When Approaching A Train Hazard, One Must Understand That

1272 WordsJan 28, 20176 Pages
When approaching a train hazard, one must understand that identification is usually found on the right side, lower right corner or on the rear of the rail car. Tank cars typically transport solids, liquids or gases that may or may not be under pressure. Therefore, it is important to read the shipping documents or contact dispatch before responding. In many European and South American transport vehicles, the hazard number is listed on the top half of an orange panel, while the four digit identification number is listed on the bottom half. The hazard number is listed either with a zero following it to indicate a basic hazard, while a double digit is listed to indicate an intense hazard. Pages eleven through thirteen must be referred to when…show more content…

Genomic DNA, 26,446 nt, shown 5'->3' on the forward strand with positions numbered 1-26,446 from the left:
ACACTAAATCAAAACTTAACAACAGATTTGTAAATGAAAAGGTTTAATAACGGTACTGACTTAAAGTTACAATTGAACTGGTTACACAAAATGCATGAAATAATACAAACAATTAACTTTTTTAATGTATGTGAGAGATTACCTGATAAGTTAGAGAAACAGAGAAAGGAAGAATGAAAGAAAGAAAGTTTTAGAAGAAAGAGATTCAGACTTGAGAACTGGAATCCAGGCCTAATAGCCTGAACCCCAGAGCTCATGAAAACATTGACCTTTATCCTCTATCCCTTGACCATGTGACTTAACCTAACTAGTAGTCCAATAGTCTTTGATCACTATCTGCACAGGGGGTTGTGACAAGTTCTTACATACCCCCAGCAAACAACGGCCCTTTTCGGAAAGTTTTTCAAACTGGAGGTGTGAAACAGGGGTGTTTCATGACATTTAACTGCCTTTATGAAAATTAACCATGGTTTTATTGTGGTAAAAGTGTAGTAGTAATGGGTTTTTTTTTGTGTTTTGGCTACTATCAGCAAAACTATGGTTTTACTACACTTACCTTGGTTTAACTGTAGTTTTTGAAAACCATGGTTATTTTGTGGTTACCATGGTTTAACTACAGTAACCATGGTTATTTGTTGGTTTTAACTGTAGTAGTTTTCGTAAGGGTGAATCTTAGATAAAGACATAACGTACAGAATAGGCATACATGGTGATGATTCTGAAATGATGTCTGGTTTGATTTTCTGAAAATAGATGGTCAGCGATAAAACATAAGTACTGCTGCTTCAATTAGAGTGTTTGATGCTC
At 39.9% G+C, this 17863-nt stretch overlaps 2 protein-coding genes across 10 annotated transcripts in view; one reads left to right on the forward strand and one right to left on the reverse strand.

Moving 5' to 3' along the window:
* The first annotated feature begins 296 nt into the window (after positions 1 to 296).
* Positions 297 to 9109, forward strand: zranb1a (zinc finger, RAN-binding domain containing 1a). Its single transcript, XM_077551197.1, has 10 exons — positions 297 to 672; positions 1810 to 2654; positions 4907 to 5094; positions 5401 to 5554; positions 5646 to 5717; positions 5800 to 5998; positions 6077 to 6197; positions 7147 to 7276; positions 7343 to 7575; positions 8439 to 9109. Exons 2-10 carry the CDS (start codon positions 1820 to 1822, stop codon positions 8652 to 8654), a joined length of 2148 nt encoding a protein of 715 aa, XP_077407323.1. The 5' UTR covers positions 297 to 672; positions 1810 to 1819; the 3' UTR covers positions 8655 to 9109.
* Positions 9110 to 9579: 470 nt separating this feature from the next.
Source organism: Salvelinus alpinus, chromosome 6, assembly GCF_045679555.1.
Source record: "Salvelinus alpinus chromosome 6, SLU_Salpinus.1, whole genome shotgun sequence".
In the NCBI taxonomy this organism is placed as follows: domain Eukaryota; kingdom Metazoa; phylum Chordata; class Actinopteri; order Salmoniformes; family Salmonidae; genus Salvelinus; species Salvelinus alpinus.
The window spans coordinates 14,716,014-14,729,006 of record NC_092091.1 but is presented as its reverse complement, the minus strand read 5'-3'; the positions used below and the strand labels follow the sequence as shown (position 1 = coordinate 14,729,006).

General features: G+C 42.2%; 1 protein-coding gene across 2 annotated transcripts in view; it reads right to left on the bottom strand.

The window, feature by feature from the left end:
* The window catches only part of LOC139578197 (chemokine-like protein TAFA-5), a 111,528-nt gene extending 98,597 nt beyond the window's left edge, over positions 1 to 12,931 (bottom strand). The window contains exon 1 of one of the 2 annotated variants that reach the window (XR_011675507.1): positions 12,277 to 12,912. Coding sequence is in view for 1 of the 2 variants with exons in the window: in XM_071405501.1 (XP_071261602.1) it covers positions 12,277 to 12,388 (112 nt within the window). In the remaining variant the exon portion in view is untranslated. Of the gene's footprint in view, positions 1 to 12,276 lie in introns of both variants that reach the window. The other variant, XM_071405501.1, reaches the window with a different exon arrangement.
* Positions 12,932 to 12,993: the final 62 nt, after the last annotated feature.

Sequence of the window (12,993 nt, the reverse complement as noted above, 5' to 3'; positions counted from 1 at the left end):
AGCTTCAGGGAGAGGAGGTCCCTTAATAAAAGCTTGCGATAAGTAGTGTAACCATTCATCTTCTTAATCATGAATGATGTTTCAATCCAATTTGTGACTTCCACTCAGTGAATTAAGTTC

Contact 911 and notify the pipeline operator. Not only is natural gas delivered through pipelines but crude oil, refined gas and hazardous liquids are often transported through pipelines as well. The safety protocols listed for natural gases can be followed for these types of pipeline materials as well. Since most fires are fought with water, it is important to understand that water may be ineffective or more harmful when dealing with certain materials. The guide numbers listed in the orange section, can point firefighters to the correct method for extinguishing the fire. Often times fighting a flammable liquid, fire will need a chemically mixed foam instead of water. The emergency response number listed on the shipping document should be contacted quickly to inform firefighters of the correct method and potential hazards they may encounter. Often times, water is also used to dilute spills reduce vapors. Since some chemicals react poorly to water and could potentially cause explosions, spread fires, or create a more toxic environment, it is necessary to refer to the emergency response and potential hazards sections of the orange, three digit guide section. Vapors must be addressed in a hazardous materials transportation incident and are typically done so by using foams, absorbing or neutralizing agents. Specific materials need to be known so as to not worsen the incident. Once again, the orange section provides technical advice for vapor control. Table
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